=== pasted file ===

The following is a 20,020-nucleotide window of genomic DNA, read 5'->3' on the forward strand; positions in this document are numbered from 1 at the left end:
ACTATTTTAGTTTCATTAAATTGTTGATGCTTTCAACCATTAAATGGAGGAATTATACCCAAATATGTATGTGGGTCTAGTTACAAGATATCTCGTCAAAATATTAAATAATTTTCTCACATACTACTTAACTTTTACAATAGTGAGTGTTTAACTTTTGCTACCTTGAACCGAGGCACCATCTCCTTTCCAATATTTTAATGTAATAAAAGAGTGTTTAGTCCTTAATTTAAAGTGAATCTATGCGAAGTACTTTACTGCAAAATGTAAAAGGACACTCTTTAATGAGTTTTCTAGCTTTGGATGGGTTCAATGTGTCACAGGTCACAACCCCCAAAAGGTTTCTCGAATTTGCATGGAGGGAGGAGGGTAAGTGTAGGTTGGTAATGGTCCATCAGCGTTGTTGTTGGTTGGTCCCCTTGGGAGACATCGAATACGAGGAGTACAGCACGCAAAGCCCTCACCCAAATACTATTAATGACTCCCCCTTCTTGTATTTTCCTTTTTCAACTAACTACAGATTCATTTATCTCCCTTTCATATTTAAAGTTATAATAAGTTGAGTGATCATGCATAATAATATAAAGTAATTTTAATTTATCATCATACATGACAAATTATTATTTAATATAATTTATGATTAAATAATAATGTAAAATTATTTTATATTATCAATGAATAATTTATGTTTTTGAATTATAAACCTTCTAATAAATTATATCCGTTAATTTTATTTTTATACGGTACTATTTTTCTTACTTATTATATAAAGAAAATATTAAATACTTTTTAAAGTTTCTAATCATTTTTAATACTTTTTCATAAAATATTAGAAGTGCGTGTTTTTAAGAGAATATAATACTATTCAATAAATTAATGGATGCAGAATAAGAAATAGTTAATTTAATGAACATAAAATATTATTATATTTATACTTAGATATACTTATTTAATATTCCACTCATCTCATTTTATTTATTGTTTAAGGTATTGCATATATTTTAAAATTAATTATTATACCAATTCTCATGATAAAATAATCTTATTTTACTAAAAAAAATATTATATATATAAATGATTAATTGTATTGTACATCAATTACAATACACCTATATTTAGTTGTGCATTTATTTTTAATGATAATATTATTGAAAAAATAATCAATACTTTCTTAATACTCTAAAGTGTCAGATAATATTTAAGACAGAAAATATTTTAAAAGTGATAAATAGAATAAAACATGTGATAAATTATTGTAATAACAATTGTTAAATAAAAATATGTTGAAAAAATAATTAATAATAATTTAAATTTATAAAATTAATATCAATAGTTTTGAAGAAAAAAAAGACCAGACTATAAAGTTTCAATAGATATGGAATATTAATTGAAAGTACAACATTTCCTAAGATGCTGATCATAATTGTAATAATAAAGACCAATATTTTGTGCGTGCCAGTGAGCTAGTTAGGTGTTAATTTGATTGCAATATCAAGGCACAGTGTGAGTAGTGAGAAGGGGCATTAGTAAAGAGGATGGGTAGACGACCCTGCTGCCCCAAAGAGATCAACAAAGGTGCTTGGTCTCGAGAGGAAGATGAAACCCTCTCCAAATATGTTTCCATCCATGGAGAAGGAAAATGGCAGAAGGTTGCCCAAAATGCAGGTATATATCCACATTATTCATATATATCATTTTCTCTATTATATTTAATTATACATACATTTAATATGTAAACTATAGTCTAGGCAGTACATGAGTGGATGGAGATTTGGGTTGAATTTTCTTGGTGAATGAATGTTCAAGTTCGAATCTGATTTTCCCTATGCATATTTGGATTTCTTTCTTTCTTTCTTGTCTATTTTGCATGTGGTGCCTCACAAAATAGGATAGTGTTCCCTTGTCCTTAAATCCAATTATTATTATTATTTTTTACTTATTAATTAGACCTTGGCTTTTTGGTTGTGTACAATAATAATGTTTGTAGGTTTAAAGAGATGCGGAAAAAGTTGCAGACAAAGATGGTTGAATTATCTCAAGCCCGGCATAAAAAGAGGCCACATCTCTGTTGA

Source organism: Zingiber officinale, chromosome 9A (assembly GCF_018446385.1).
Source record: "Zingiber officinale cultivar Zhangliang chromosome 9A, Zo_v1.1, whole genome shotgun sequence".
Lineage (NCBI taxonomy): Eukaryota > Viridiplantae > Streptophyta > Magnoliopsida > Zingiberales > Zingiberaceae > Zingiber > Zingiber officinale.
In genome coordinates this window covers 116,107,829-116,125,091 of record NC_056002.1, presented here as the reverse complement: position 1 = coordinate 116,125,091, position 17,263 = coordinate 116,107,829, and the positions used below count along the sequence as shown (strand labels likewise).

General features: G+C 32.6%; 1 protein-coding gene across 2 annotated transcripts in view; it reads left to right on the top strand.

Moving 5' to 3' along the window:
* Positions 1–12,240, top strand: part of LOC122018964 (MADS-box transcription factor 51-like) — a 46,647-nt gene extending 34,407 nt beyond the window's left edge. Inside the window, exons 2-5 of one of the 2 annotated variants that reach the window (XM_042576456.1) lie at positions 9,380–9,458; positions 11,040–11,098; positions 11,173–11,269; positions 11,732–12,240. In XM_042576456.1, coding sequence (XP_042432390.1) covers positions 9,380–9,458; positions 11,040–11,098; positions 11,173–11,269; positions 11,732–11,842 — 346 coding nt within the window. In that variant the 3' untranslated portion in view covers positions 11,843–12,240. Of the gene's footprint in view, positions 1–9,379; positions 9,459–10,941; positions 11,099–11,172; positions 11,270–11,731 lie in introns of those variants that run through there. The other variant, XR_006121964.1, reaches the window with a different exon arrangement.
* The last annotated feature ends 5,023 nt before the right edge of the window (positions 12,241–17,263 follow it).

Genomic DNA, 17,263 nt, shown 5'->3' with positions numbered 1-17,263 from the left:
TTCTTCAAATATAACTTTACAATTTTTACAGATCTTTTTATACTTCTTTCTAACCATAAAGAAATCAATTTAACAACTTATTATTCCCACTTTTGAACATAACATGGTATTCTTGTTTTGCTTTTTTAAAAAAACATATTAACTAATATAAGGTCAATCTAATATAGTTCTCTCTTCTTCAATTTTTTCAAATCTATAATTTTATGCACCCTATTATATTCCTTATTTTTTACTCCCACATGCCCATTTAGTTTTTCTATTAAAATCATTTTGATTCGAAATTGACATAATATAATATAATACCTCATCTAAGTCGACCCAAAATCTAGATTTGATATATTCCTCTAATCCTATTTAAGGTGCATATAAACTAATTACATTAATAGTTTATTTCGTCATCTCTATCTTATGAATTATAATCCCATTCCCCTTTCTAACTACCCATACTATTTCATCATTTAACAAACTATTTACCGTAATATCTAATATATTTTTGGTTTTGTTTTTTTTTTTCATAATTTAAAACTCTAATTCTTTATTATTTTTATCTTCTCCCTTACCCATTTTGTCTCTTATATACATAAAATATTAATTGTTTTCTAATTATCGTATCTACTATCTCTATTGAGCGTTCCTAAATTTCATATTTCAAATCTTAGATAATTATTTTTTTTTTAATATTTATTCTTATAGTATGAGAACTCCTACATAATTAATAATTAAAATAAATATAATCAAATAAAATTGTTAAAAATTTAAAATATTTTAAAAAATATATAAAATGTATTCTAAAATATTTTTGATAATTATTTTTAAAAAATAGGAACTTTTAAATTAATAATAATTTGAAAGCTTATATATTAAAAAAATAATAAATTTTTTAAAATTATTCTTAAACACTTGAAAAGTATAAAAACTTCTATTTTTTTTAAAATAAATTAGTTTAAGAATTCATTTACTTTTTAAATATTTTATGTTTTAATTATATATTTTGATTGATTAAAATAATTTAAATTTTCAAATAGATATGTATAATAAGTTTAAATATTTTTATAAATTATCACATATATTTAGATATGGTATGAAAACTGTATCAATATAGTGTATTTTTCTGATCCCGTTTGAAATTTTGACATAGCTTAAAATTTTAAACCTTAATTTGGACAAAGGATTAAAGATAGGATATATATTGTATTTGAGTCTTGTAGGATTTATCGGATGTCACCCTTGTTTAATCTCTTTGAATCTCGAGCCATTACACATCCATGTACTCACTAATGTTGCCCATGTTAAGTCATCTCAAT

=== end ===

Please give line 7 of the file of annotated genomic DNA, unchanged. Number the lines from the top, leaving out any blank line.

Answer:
General features: G+C 32.6%; 1 protein-coding gene across 2 annotated transcripts in view; it reads left to right on the top strand.